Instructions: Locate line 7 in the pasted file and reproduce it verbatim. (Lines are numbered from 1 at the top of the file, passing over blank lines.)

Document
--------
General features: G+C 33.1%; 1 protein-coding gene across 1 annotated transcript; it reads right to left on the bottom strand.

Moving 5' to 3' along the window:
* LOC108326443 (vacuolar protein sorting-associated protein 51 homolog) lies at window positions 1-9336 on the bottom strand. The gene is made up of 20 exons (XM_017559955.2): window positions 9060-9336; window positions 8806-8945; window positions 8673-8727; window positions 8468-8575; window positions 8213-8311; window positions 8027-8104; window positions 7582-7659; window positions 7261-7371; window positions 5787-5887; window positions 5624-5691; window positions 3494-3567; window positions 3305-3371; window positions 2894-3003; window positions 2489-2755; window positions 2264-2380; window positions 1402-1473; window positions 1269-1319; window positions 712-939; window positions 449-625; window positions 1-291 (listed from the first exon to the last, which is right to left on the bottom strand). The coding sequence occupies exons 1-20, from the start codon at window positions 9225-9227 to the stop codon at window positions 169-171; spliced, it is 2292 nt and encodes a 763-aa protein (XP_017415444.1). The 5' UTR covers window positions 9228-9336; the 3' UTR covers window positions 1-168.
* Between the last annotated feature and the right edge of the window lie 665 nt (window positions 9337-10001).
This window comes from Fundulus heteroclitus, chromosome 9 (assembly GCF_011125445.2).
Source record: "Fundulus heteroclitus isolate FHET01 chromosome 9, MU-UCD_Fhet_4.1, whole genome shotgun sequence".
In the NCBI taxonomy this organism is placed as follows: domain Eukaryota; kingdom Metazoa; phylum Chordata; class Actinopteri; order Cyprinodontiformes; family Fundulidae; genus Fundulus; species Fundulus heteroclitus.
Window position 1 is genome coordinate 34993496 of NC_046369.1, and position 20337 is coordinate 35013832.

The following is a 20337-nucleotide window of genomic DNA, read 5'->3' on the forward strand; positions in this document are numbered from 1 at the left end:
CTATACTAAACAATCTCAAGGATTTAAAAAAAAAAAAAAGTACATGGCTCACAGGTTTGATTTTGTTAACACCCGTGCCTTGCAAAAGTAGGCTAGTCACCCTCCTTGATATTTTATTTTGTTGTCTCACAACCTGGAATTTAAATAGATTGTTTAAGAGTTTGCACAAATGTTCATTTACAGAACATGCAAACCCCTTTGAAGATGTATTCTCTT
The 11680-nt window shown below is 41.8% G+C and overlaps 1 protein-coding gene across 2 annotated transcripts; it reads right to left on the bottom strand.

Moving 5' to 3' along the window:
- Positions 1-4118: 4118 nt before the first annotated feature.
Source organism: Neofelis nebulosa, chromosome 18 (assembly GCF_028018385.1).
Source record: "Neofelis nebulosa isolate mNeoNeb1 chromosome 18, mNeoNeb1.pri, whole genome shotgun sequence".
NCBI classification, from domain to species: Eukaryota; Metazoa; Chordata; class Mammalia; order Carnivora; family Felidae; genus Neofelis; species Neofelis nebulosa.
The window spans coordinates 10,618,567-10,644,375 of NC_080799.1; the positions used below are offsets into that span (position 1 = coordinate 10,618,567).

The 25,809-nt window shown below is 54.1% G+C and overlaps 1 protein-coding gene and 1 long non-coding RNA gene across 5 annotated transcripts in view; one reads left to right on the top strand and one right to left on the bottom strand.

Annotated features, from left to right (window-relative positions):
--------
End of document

In the NCBI taxonomy this organism is placed as follows: domain Eukaryota; kingdom Metazoa; phylum Chordata; class Actinopteri; order Cyprinodontiformes; family Fundulidae; genus Fundulus; species Fundulus heteroclitus.